The Williams Rufus King Chapter of the Daughters of the American Revolution was established in January 1943, by the combining of the Cola Barr Craig Chapter (organized April 19,1930) and the Cherokee Chapter (organized June 5, 1907).
The chapter was named after William Rufus King, 1786-1853, who was a United States Senator from Alabama, 1819-1844, 1848-1853.
William Rufus King was elected Vice President of the United States in 1852 at the same time Franklin Pierce was elected President. However, King died on April 18, 1853, without completing his term.
On March 16, 1819, King was one of two men who purchased some land in the Alabama Territory on the Alabama River. They formed a land company, laid out a town, and named the town Selma.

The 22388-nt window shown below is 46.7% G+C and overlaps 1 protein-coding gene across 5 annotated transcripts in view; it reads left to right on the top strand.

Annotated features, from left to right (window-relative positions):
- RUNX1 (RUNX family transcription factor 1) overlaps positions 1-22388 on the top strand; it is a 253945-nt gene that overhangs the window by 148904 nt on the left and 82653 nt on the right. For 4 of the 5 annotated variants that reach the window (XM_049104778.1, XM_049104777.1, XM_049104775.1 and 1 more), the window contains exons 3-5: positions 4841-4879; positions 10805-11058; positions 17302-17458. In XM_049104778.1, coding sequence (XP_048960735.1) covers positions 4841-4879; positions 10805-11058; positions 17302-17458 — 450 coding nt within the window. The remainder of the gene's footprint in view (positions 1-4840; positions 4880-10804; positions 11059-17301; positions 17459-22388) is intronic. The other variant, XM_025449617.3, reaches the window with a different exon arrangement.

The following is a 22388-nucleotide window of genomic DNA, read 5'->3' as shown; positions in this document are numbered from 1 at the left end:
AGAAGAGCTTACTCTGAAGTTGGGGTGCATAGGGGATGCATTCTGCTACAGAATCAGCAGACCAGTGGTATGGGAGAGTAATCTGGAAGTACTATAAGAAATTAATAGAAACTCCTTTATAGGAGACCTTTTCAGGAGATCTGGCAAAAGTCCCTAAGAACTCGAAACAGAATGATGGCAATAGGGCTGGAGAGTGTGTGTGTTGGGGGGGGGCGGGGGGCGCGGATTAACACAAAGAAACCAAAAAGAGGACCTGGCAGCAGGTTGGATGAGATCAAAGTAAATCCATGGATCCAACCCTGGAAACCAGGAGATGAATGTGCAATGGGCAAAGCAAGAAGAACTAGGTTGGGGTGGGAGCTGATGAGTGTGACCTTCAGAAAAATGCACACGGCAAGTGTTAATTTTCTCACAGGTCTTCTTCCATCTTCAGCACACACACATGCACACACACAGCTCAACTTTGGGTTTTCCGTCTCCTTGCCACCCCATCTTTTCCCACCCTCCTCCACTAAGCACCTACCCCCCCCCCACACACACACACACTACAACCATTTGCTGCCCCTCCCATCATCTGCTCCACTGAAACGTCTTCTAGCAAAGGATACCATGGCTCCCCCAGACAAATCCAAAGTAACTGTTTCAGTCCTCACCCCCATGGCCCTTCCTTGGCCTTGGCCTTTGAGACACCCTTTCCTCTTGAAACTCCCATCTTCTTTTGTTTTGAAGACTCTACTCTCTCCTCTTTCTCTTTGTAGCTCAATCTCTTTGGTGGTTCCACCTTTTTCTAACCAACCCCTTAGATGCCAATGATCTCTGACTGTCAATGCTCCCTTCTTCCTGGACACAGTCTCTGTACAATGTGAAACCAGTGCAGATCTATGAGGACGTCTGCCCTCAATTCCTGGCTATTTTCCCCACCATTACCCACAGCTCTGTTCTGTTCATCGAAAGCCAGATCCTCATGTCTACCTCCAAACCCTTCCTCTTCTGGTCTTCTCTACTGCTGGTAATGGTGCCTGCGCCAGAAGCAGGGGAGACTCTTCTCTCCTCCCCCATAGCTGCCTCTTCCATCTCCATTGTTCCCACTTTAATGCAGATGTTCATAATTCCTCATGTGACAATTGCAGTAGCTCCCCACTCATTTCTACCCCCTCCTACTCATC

From 1844 through November 1846, King served as Minister Plenipotentiary of France. On his return to the U.S. he brought many items back with him. Among them were pictures, busts, furniture, china, dueling pistols, ivory fans, complete set of silver, and numerous other articles. Many of these have been on display by families in and around Selma. Much of his china is on display at Sturdivant Hall. Two rooms at the Archives in Montgomery have items of his collections on display.